Our contemporary culture has been described as one that seeks to avoid and deny the fundamental question of our mortality. It is the awareness of death, however, that compels us to examine our lives and to seek to live meaningfully. Death enables us to treasure life; it awakens us to the preciousness of each shared moment. In the struggle to navigate the sorrow of death, we can forge a radiant treasure of fortitude in the depths of our being. Through that struggle, we become more aware of the dignity of life and more readily able to empathize with the suffering of others.
With my chanting as a spiritual foundation and a terrific therapist, I was finally able to begin the painful but rewarding process of healing myself from the effects of my abusive childhood, so that I could truly devote myself to living in the present. In the same way Trude took medicine and went to a neurologist for her illness, I took medicine and went to a psychotherapist for mine.
This wasn’t and still isn’t an easy process. I’ve had to push myself through many tears and painful memories. I discovered that the messages I assimilated as a child from an angry father and a disinterested mother greatly influenced my opinion of myself. As an adult, many of the behaviors that had protected me in my early years were no longer necessary or desirable. Nor were they contributing to my true happiness.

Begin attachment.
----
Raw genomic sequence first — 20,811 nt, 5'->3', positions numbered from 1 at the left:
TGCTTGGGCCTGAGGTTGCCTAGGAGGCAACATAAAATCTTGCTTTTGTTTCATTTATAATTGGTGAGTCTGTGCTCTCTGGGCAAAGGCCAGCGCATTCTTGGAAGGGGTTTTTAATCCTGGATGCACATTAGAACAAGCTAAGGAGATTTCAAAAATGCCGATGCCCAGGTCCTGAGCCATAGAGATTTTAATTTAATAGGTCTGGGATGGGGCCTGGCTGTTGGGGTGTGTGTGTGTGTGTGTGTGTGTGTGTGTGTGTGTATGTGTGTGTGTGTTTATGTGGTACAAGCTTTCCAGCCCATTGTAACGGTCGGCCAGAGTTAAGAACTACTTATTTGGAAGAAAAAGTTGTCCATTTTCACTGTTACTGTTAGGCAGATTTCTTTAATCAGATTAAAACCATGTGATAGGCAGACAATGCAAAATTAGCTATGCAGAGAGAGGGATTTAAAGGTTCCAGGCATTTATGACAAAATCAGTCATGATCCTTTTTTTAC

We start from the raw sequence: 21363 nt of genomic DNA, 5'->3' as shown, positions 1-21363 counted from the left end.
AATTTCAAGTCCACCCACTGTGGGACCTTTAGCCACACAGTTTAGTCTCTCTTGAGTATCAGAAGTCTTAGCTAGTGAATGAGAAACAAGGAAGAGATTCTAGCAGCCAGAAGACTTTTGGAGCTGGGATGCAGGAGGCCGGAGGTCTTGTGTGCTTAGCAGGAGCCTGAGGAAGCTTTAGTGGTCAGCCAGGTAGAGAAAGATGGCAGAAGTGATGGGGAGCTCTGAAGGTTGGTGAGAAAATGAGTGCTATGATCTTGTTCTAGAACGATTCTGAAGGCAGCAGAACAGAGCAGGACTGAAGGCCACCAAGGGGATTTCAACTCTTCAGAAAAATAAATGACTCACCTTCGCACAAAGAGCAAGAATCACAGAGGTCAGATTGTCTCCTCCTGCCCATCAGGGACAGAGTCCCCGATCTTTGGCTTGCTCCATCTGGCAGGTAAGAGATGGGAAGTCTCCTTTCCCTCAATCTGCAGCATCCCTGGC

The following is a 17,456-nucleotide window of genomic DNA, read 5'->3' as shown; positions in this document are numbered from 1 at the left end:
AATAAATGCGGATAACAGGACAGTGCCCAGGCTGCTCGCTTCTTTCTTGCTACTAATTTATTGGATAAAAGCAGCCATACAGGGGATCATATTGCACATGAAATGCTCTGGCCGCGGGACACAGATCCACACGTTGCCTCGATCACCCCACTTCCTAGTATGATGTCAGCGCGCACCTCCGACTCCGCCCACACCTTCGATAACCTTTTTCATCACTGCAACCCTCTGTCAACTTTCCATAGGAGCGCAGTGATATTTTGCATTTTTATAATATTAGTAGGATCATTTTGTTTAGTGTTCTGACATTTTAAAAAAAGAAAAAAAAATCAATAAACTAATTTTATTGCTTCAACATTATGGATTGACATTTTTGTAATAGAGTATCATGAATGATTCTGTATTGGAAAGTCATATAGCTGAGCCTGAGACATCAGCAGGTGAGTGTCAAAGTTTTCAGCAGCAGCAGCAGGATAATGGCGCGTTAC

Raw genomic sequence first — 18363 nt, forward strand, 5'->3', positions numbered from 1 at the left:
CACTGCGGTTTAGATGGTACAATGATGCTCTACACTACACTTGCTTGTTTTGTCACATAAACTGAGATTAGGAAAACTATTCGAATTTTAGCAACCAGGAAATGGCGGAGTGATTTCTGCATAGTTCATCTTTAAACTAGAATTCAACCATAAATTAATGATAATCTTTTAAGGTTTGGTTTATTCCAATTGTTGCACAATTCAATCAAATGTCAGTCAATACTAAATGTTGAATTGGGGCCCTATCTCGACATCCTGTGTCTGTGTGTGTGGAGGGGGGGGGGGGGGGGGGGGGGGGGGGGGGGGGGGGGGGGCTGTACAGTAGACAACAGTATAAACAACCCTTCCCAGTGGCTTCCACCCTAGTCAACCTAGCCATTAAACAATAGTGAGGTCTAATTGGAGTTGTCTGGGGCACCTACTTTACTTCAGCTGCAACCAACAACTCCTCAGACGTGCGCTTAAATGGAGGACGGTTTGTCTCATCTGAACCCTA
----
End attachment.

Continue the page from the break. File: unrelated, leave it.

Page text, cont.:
As part of learning how to deal with childhood PTSD, I have also been learning to allow myself to feel joy without fear or guilt and to experience pain without panic. The essence of this is being able to live in the moment — something we are taught as Buddhists but that can be very difficult to achieve.
The ever-present heaviness that has plagued me for 68 years, has significantly diminished. There is no way to describe how wonderful this makes me feel. It is proof that it is never too late to change our lives. And, that many of life’s treasured gifts are buried in the most painful and risky places.
I am so grateful that I could turn Gordon’s death into such a meaningful gift. I’m a reminded of one of my favorite quotes by my mentor, Daisaku Ikeda:
“Happiness is being able to experience profound joy that comes from never being defeated by any problems in life. In fact, these challenges are a catalyst to deepen and expand our inner lives. Despite a culture of instant gratification that influences so much of modern living, happiness is not a quick fix attained overnight. Rather, it results from our daily efforts to manifest life’s highest potentials — wisdom, compassion, courage and vitality.”
While pursuing happiness, I also used to spend considerable energy trying to reach an elusive “there,” “there” meaning everything “good” — a better job, a more pleasant boss or just a little more money. It was almost impossible to enjoy life as it was, when I was so busy wishing I were somewhere else. This also is not true happiness!
The belief that our happiness depends on some event or situation happening in the future sets us up for unhappiness.
Especially when we consider that we are all bound by the cycle of birth, sickness, old age and death. If we wait for a trouble-free life, our happiness will continue to elude us. Rather, the question is how do we respond when confronted with the problems we will inevitably face? Eventually I came to realize that true happiness is when I strive to do my human revolution — those efforts I make to overcome myself and to help others.